Sri Lanka Facts
Sri Lanka is a tropical country with distinct dry and wet seasons. It generally offers warmth and sunshine throughout the year. Temperature ranges from 15 degrees in the Hill Country (Nuwara Eliya) to 37 degrees in the North East Coast (Trincomalee). Average temperature in Colombo is between 27-30 degrees. During the night time the temperature can drop down by 3-4 degrees.
The country has a humidity of around 70%. Humidity ranges between 60% to 90% depending on the area and the time of the year.
The West Coast, South Coast and the Hill Country are the driest. The best months to travel south and west coast are from December to March. For the East Coast the driest season is from April to September.
Below chart provides an insight to the Sri Lanka’s weather patterns.
Sri Lanka is located in the Indian Ocean about 30km south of India. It lies between 6° to 10° North Latitude and 80° to 82° East Latitude providing the country with warm weather throughout the year. The landmass spreads around 65000 sq km and about 870 sq km of it is covered in water. It has a maximum length of 432 km (North to South) and a maximum breadth of 224km (East to West). Sri Lanka is commonly identified as being the “Jewel of the Indian Ocean” as it is surrounded by sea and the land lies just a little above the sea level. The hill country is about 4 hours from Colombo and rises above 2000m from the sea level providing cool temperatures around 16 degrees all year round. Colombo is the commercial capital of Sri Lanka while Sri Jayawardenepura Kotte is the administrative capital.
Sri Lanka has a population of just above 20 million which comprise of the ethnic groups: Sinhalese (74%), Tamils (17%) and Moors (7%). Sinhalese are mostly Buddhists (68%) and Christians (6%). Tamils are mainly Hindus and the Moors are Islamic. The official language spoken in Sri Lanka is Sinhalese. Tamil is also spoken by the Tamil and the Moors community. English is spoken by a majority of the people in the city and if not spoken is understood by many. Sri Lanka has a literacy rate of 92%.
The Sri Lankan experience doesn’t just stop at the breadth of history and the breathtaking landscapes. It also offers another tantalising experience through the many mouth watering dishes.
The traditional breakfast includes Appa (hoppers) a crispy wafer from outside and soft and spongy in the middle, indi appa (stringhoppers) made out of flour similar to noodles steamed and placed on small round woven trays, Pittu and Kiribath (milk rice). Kiribath is usually made on special occasions and considered as a ceremonial food. Apart from the traditional dishes, many Sri Lankan’s consume bread for breakfast especially in the city areas.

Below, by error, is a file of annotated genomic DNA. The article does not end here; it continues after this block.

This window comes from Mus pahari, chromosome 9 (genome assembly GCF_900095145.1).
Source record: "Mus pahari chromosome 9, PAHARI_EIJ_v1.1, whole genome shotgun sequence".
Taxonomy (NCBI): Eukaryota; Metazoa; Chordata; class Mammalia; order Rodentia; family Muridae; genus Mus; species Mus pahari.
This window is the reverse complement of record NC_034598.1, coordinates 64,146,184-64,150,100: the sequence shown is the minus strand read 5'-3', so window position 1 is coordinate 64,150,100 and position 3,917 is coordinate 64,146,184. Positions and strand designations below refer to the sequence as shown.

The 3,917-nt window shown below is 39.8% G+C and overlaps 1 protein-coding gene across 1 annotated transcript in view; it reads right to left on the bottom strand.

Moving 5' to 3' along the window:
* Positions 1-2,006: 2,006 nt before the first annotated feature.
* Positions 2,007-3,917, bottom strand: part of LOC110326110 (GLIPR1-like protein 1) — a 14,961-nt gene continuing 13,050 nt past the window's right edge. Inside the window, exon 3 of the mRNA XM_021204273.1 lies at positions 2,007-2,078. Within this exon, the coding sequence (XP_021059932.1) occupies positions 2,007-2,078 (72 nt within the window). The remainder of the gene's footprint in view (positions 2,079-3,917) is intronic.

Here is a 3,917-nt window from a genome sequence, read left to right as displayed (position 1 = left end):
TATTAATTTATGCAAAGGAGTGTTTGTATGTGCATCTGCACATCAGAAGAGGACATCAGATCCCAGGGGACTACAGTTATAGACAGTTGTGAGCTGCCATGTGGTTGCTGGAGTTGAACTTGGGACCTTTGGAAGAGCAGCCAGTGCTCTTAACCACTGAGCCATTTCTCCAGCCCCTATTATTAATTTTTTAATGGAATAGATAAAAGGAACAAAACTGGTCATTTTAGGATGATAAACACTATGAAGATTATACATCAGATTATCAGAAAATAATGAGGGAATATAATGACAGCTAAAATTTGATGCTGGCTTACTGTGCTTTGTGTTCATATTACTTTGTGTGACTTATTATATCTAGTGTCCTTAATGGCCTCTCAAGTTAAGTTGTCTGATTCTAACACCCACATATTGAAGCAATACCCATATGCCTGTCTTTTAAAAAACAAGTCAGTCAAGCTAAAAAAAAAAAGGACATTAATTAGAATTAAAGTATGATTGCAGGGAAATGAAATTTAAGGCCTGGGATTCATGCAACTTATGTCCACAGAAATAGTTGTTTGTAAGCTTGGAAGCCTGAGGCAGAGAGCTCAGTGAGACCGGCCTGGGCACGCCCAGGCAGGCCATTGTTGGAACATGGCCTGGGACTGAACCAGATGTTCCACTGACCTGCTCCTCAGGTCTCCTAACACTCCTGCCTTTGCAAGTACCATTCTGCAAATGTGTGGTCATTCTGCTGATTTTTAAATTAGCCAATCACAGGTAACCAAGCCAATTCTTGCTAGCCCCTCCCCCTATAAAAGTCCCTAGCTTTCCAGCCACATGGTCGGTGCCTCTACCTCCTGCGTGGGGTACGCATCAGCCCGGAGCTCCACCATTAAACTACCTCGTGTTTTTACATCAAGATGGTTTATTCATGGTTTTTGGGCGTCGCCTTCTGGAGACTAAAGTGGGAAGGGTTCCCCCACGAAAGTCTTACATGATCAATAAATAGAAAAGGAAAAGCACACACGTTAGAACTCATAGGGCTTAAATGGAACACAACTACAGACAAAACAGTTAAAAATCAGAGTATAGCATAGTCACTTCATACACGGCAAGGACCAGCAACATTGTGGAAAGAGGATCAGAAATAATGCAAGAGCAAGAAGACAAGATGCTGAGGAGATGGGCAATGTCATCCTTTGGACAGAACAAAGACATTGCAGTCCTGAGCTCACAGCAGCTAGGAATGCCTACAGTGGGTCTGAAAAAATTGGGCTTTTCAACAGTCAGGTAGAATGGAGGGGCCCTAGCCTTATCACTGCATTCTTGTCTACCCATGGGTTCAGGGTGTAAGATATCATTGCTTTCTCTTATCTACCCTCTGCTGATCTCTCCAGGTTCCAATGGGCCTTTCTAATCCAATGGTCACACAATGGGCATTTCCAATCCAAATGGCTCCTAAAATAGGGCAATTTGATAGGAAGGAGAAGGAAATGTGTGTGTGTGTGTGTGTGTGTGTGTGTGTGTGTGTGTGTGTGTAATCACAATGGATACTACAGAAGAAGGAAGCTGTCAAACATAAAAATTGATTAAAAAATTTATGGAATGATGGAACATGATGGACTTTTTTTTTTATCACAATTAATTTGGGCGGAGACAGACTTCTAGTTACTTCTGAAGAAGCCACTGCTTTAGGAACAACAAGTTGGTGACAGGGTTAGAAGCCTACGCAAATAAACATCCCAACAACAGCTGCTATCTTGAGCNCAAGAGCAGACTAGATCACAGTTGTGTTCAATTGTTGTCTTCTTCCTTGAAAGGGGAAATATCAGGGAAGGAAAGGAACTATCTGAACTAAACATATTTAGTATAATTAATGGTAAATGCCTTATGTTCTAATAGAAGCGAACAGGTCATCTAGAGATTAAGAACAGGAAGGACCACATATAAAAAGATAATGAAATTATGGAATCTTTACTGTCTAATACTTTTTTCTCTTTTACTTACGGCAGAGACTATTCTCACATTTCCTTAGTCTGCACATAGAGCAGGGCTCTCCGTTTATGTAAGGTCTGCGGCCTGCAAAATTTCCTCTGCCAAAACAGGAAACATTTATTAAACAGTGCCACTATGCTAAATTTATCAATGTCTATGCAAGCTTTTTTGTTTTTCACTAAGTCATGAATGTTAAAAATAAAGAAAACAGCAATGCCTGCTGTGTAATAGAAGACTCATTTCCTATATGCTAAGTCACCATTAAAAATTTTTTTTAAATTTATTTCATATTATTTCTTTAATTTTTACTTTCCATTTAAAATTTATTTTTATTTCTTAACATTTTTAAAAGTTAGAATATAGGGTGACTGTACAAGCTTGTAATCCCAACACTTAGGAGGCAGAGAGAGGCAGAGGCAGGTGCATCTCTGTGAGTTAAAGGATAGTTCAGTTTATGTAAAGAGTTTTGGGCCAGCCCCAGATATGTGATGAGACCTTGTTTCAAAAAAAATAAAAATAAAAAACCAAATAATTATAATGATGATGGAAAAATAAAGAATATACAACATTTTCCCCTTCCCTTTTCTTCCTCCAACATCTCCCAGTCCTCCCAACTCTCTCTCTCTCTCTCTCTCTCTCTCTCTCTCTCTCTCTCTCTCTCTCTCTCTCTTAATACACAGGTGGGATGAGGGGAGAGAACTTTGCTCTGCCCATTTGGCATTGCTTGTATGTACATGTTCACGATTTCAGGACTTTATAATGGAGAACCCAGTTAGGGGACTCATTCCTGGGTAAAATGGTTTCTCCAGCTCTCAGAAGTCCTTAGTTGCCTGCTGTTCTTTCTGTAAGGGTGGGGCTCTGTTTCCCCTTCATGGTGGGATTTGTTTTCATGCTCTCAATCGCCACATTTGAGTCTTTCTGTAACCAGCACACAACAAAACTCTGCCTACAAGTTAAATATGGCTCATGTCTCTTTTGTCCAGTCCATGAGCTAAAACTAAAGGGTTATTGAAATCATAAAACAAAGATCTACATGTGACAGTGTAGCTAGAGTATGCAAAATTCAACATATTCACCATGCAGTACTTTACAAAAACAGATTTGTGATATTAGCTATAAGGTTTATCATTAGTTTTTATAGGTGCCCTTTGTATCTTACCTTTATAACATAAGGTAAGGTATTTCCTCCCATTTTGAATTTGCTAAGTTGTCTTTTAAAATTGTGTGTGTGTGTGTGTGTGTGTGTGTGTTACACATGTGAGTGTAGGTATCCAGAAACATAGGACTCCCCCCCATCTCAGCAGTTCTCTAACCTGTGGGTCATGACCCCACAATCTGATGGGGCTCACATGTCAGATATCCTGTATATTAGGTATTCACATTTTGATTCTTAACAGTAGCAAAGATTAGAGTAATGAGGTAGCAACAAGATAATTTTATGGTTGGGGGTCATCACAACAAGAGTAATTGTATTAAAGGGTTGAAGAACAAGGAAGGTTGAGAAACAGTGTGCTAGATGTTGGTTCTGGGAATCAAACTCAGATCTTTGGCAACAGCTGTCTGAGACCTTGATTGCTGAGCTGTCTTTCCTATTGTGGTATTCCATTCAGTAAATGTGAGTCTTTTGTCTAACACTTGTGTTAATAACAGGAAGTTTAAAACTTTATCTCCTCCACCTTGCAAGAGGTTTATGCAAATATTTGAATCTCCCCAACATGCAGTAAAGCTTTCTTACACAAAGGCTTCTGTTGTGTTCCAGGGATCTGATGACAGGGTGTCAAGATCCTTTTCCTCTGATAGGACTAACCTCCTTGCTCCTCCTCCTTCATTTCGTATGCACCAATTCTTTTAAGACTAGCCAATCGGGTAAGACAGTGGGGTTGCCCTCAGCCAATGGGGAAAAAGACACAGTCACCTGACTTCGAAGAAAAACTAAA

Lunch is usually rice and curry (few vegetable dishes, meat/fish dish and traditional Sri Lankan salads). The accompaniments are pol sambol (made out of coconut powder), Seeni sambol (made out of fried onion), lunu miris (mix of chilli and finely chopped onion) and pappadams.
Dinners are also a similar variety to the lunches. There are also a variety of other meals such as biriyani, fried rice, a number of Sri Lankan style Chinese dishes, and a variety of pastries that are commonly consumed for lunch and dinner in the suburban areas. And of course don’t forget to experience the traditional and very popular Lamprais (rice and curry wrapped in banana leaf).
Sri Lanka also offers a number of traditional desserts such as kavun, kalu dodol, muscat, aluwa, kiri pani, watalappan (a rich pudding made with Jaggery, fudge from the Kitul palm treacle). There are also a variety of western style desserts including fruit salad (with delicious tropical fruits), cakes, puddings and ice creams.
While you are here, don’t just ask for fruit juice. Tambili (King Coconut juice) drunk straight from the golden fruit is an experience you must try to compliment the tropical Sri Lankan weather!
Restaurants also offer some mouth watering dishes. They range from small cafes to five star dining.
You will also find a number of fast food chains such as McDonalds, KFC, Pizza Hut, Dominos offering meals that suits the Sri Lankan appetite.
Sri Lanka offers a melting pot of great cultural diversity and this is reflected in the ancient art, archaeological sites, temples, mosques and churches that co exist in Sri Lanka. Varying degrees of colonial impact, modern influences, wealth and income add other shades to this cultural mosaic. The people are kind, hospitable and very inviting.